"We shot in his apartment in New York; that seemed to be the most convenient. We just cleared out the living room and shot in there. I had built a few things because he’s so meat-centric, and pork-centric, so I traced a butcher’s pig onto two pieces of plywood, so we would have the graininess of the plywood as a backdrop with the butcher’s illustration.
We needed a straight portrait as a secondary thing, so he showed us these custom leather knife bags he had gotten made for himself and a few of his friends. He had met a leather worker and he had them commissioned, so the bag was special to him. [What ended up running] was a variation on a super straight shot."
"The whole idea for the book was what these famous chefs do on their off time, and Lynch talked about reading and going to the movie theater. So we started with Lynch in the morning at one of her restaurants and she had a meeting, so we went to the movie house to set up and she showed up there for 15 to 20 minutes.
I think at some point in the conversation with our editors the idea of 3-D glasses had come up, and I found some on eBay. Someone sent them to me from China for $0.50. The popcorn and glasses was just to have something extra.
That whole thing probably took 20 minutes between two locations. The shoot in the restaurant was five minutes total, and we were in the movie theater for 15 minutes."
"We wanted to try something super simple with a really beautiful quality of light, and I was thinking maybe we could take in the elements of sushi. Rice would be difficult, so I bought two $5 sushi mats and put that in the picture. [Matsuhisa] was shot behind a piece of Plexiglas, and the sushi mats were hot glued onto the front of the Plexi.
We did at least two other setups. One was with a single large salmon roll on the tip of his finger, and for the other, [my editor] had seen a specific spot in the restaurant he wanted Nobu shot in. We literally only had 15 minutes with him, and I had four or five minutes per shot, so we would just take down the Plexiglas and keep shooting."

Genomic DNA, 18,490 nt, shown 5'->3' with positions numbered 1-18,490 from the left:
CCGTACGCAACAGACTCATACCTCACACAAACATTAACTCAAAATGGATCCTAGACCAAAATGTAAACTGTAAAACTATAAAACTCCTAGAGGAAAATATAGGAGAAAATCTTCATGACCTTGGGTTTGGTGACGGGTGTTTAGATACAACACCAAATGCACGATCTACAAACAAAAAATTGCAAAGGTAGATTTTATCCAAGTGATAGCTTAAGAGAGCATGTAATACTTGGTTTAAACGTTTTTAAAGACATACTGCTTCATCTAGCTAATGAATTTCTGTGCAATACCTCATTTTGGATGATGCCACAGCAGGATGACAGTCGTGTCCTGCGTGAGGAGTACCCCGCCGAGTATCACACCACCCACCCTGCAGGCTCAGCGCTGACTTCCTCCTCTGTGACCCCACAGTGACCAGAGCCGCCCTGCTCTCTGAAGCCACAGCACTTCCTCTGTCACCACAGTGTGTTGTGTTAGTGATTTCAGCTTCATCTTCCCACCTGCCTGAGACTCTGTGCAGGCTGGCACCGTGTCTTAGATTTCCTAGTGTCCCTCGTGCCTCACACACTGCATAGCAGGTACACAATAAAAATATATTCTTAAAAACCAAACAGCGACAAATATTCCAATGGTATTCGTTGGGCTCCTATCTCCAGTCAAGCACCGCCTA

"[Dufresne] obviously has a funny haircut and is a little bit more eccentric, and we wanted to play off of that. I have been trying to make pictures as simple and geometric as possible, and have the photo be about the shape of people and things.
[One concept] was I brought a few spoons and the one I liked the best was there was one large serving spoon raised under his chin, hitting the table. [My editor] liked pictures of people smoking, and I think between us, I thought, 'Oh, well pipes come in funny shapes.' And because Dufresne, I don’t think he smokes, I thought it would be funnier to have a quail egg in there."
"Grant was cool. Grant was really, really cool. My impression of Grant is that I think he allows other people who do something different than what he does that same respect and honor, and he’s willing to try things because he’s willing to take a risk. He’s OK with something not expected, so trying something with a blowtorch, or sticking him in a dark room and shooting him with light through a saucepan.
I had another idea which was shooting through Plexiglas and it failed, it was a terrible picture. I was trying to throw focus off by putting grease, and shooting through that to have bits of the image, like his eyes, be extremely sharp, and other parts out of focus. It didn’t work at all.
We shot something else with a blowtorch, because my editor wanted that, and this shot was sort of on the fly. I had wanted a pan that we could mount behind him, like a really huge pan, but I couldn’t figure out how to mount it properly without it looking weird and just floating in the air, so this ended up being the compromise. The pan was extremely heavy so his arms kept moving, and I had to have an assistant following Grant’s hand with the light, just trying to keep the light inside the pan. I could tell that the blood would stop flowing through his arms, so I told [Achatz] he could just put them down whenever he wanted to."